Voice/Vision Holocaust Survivor Oral History Archive

Felicia Shloss - February 9, 1983

Life in the Ghetto

Now once you were in the ghetto in Łódź uh, there was a Jewish police. Was there a Judenrat too?


Jewish council?

Yes. It was Judenälteste to Rumkowski. He wasn't a very nice guy. He only think-- thought of himself and um, he was pleasing the Germans. And we didn't have any food or any uh, heat. And Poland--Łódź was a northern country. It was so terrible in the winter times. To live through a day--it's impossible to describe you, the--no food, and no, no food and no heat in a northern country. For two years I--we didn't get anything and then, when uh, we had a little jewelry I used to go on the border street. They had little stores--I guess, they must have given that to the Germans or something--diamonds and gold for food that we could have buy a little something. And I came home and I cooked. I was the mother of the house. I cooked but uh, I guess, my brother, the younger brother couldn't survive. There wasn't any food in the house, it was no food, no medicine, nothing to help him and he died.

He died of starvation? Combinations?

A combination. Starvation and he was, he was beaten up once by the Germans. And he...

When your brother died, what did you and your other brother and sister do then?

We cried. We cried and we [heavy sigh] it was so terrible. I--I can't explain the life there. It's, it's, it's hard to imagine. Every day, every day you don't know what's going to be next day. There were--you couldn't walk in the street. You couldn't uh, because one minute they could shot--they were shotting and soldiers were walking in the streets--if they saw some people walking, they were shooting. We had a man, he was called uh, in Jewish they called him ??? he had red hair. He just uh, drank himself up and went to the ghetto and he were shooting at people. And uh, the doctors used to wear a red cross with a yellow band. They were shooting at, at the doctor--anybody, anybody who was alive or moved they were shooting at.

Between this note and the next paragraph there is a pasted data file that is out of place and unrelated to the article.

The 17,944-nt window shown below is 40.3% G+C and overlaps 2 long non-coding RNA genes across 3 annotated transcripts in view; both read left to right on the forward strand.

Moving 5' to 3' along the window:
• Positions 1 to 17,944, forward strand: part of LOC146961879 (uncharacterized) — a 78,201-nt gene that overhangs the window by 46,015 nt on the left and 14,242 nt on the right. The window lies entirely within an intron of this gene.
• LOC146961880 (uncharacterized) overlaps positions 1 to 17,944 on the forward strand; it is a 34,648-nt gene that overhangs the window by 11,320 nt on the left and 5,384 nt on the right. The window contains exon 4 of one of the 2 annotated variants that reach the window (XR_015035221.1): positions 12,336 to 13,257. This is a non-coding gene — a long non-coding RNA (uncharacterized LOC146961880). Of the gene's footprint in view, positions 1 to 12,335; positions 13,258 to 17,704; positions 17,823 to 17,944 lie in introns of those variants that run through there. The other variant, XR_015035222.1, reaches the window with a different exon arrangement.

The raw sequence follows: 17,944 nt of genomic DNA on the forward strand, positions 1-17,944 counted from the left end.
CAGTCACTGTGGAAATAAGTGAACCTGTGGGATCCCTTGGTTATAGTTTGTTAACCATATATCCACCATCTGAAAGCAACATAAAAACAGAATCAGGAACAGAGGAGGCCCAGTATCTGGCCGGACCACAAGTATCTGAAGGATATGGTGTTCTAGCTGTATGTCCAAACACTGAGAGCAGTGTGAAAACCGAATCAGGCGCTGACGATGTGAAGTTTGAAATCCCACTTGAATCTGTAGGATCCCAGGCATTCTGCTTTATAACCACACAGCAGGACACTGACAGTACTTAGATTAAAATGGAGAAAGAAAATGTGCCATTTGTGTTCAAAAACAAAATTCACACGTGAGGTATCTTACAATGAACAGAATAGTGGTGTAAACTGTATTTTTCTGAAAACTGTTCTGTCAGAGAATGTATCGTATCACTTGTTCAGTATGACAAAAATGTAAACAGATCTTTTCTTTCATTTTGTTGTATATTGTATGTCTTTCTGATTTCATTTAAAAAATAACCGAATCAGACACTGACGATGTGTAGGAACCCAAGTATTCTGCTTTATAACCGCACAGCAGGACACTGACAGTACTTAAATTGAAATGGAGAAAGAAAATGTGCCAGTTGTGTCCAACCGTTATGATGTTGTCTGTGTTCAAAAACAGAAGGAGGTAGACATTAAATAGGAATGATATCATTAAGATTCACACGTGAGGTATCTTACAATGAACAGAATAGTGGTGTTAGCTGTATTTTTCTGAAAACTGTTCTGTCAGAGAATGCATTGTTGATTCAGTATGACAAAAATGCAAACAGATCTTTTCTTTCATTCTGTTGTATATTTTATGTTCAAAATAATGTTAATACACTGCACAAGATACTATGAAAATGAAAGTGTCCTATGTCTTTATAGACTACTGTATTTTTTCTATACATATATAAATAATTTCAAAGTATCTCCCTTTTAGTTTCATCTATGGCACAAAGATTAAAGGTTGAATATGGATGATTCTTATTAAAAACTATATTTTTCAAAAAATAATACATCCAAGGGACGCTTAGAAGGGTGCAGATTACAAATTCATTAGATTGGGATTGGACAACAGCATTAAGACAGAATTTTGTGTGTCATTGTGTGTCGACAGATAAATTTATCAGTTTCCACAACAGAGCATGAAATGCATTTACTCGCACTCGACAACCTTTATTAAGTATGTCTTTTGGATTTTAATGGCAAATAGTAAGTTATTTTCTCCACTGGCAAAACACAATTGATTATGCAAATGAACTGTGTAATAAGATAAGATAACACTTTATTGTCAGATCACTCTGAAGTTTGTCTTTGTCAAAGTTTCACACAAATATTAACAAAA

Did you, did you wear--also wear a band?

We were wearing a David star. On, on the front and on the back.

When your brother died, was there a service for him? Was there...

No. They just...

He was buried.

He was buried. They just, they just took him away. We--you can't imagine--again I have to tell you the life there. I don't know where--you have to tell my older brother probably did that because we were so crying, we were so uh, we, we, we didn't know what we were doing, we were ourselves kids and things like this happen, so we--I can't--I guess my--there were 200 deaths a day at that time. People were dying from hunger and colds.


No--diseases mattered. No medicine. Nothing. There were 200 deaths a day, so you can't imagine. You were like numb. I'm numb now. I, I--when I talk about it. It's un...it's unbelievable.

© Board of Regents University of Michigan-Dearborn